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(ˌkəʊɪˈnʊə) ,




(Jewellery) a very large oval Indian diamond, part of the British crown jewels since 1849, weighing 108.8 carats
[C19: from Persian Kōh-i-nūr, literally: mountain of light, from kōh mountain + Arabic nūr light]
References in classic literature ?
But the coin, to those who knew, was more solitary and splendid than the Koh-i-noor.
I have compared the silver coin to the Koh-i-noor, and in one sense it was even conventionally comparable, since by a historical accident it was at one time almost counted among the Crown jewels, or at least the Crown relics, until one of the royal princes publicly restored it to the shrine to which it was supposed to belong.
One could buy a hatful of Koh-i-Noors with the same money, no doubt.
For example, the Koh-i-Noor diamond was 'given' to Queen Victoria after the invasion of the Punjab.
The region is known for the mines that have produced some of the world's most famous gems, including the Koh-i-Noor, the Hope Diamond, Nassak Diamond and the Noor-ul-Ain.
The flare of world's largest known diamond Koh-i-Noor, forcible taken away by the British from Lahore, Pakistan sues the Queen of England and Indian politician Sonia Ghandi for the return of the stolen diamond, from the member of the Commonwealth: since the Koh-i-Noor was taken away from Lahore, what is now Pakistan, it shall return to the state of Lahore under international law and LexSitus, etc.
VU-528 at Koh-i-Noor Mills Bus Stop, Rawalpindi and recovered 5 Kg Heroin concealed in the vehicle.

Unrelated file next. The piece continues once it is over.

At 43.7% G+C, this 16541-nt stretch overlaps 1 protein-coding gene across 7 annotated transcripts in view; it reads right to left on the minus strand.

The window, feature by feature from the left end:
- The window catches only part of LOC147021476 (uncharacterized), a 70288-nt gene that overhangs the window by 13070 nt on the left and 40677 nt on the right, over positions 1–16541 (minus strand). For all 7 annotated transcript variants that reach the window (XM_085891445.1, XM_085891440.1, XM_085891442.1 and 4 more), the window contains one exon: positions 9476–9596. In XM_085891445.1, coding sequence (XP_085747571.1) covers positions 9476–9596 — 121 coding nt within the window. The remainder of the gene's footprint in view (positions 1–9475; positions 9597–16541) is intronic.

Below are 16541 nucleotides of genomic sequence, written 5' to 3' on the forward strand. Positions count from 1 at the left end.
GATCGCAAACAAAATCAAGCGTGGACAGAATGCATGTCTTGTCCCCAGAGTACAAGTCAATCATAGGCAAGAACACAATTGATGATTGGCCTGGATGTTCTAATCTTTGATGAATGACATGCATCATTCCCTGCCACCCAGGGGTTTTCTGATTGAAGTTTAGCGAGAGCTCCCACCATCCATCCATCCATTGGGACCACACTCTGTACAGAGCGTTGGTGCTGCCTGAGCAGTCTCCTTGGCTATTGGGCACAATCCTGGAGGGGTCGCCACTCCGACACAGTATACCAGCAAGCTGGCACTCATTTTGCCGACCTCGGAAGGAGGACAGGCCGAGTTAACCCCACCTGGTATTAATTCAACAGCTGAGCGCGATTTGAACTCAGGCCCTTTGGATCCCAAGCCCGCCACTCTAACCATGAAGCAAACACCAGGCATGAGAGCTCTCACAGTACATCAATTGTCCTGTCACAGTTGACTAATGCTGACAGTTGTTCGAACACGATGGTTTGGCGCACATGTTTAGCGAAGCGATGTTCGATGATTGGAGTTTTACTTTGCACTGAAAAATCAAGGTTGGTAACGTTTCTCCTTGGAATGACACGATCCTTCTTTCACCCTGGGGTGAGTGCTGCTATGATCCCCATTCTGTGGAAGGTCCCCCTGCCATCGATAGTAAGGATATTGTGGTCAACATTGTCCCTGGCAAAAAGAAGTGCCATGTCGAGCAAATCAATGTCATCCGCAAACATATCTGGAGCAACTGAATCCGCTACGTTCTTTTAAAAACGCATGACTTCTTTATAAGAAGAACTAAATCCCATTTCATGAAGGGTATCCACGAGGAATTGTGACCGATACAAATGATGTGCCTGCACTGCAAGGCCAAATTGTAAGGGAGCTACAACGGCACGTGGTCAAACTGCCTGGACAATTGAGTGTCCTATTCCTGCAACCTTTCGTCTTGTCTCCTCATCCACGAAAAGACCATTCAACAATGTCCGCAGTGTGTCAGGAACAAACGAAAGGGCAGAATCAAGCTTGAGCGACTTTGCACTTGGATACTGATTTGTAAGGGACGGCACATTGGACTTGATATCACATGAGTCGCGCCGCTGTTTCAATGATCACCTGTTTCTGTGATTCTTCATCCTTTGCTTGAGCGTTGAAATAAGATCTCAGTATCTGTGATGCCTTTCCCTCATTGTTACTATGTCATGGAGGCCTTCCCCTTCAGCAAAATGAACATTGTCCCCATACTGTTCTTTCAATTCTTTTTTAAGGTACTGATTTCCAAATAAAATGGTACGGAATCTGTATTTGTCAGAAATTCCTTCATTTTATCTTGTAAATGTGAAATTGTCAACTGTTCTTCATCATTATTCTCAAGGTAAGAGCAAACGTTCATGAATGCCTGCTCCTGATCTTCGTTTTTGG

Consider how the government shifted gears in presenting its claim over Koh-i-Noor, said to be the largest diamond in the world that has been a part of Britain's 'crown jewels' for over 150 years.
Allied Bank Limited (ABL), one of the largest commercial banks in Pakistan, has accomplished the launch of its Islamic Banking branch at Koh-i-Noor Road in Faisalabad.
INDIA has said it will press Britain to return the 106-carat Koh-i-Noor diamond, in a U-turn just a day after saying the UK should not have to give it back.
India will make all possible efforts to get back the Koh-i-Noor Diamond from Britain despite comments by New Delhi's solicitor general that the priceless jewel should stay with the former colonial ruler, the government said.
DRASTICALLY changing India's stand on bringing back the $200 million Koh-i-noor diamond from UK, the Modi government in a controversial statement on Monday told the Supreme Court that going by a 44-year-old law, the diamond cannot be reclaimed as it was given as a "gift" in 1849 by successors of Maharaja Ranjith Singh to the East India Company and not stolen or forcibly taken away from India.